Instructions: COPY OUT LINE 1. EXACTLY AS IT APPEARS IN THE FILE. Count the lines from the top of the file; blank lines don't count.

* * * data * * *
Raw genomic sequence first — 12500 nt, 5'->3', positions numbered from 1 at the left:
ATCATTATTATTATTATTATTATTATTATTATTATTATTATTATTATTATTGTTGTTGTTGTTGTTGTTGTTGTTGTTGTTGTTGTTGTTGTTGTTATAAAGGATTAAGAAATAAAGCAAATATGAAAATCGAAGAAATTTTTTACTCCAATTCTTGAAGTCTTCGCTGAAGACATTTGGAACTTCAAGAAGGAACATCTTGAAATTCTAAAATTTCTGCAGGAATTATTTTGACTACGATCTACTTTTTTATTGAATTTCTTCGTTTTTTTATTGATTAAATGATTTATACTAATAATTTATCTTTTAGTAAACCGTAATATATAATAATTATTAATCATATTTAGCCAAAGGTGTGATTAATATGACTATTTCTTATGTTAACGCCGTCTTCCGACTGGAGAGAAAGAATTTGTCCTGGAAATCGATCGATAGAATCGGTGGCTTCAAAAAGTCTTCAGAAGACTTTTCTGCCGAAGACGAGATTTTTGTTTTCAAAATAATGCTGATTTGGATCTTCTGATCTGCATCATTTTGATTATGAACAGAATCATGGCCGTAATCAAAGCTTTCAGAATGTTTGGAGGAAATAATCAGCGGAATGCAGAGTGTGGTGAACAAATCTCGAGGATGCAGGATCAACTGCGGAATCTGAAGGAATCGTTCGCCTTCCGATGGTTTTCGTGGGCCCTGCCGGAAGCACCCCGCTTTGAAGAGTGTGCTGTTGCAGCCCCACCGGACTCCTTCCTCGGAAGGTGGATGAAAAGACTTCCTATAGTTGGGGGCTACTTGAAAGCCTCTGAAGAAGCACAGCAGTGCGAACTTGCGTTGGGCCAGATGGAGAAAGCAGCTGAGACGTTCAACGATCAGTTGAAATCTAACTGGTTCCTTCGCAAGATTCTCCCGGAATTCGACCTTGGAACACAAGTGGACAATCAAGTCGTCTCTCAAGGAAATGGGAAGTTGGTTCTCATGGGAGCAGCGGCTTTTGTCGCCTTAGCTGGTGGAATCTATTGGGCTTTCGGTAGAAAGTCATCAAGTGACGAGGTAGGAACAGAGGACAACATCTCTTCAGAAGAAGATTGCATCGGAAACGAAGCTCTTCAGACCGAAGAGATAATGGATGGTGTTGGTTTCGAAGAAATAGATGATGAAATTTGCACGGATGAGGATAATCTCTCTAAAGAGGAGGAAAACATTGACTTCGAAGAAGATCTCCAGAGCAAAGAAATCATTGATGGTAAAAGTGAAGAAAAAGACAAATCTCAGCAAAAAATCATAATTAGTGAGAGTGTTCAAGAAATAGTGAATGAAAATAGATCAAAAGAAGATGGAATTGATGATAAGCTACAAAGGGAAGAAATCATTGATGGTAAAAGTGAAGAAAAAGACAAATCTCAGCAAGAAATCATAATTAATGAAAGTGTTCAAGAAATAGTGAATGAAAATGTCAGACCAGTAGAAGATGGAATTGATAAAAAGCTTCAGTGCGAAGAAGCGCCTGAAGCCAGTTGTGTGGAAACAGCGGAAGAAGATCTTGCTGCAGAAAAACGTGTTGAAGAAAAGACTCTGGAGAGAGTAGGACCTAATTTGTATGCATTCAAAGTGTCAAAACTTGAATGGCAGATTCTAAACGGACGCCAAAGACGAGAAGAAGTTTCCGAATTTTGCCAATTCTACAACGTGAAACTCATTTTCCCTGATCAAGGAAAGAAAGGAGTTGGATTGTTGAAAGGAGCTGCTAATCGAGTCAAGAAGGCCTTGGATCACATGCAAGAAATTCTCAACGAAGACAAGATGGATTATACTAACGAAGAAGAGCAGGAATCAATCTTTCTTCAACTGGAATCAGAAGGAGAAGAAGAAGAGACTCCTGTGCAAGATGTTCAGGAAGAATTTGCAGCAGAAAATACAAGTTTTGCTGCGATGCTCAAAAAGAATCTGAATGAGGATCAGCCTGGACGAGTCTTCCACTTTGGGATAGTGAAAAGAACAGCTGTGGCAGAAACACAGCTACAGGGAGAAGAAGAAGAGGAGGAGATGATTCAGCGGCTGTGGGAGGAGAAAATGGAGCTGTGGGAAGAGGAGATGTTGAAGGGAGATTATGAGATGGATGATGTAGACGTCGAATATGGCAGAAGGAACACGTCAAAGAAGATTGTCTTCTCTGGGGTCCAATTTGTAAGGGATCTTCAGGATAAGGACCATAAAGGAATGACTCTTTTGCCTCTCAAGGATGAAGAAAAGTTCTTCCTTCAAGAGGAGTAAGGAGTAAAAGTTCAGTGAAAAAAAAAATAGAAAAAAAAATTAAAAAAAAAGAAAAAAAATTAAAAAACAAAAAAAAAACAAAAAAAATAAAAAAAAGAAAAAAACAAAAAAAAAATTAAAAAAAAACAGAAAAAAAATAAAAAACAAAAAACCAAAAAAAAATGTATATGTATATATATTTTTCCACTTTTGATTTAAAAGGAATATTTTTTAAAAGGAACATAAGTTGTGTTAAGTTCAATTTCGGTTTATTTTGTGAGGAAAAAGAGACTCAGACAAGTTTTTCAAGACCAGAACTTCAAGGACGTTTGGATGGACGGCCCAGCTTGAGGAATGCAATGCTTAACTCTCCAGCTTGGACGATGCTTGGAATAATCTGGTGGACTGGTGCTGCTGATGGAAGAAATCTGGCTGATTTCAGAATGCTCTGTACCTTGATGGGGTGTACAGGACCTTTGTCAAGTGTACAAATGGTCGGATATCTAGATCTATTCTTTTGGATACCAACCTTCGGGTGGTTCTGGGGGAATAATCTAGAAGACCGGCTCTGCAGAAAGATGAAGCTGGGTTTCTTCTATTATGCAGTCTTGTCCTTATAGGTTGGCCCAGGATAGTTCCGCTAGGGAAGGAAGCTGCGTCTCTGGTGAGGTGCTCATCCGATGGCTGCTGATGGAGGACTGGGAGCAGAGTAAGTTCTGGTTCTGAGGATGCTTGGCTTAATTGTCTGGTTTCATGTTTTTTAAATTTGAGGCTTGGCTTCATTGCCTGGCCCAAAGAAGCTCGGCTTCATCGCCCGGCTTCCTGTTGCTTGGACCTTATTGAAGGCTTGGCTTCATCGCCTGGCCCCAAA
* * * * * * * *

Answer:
Raw genomic sequence first — 12500 nt, 5'->3', positions numbered from 1 at the left: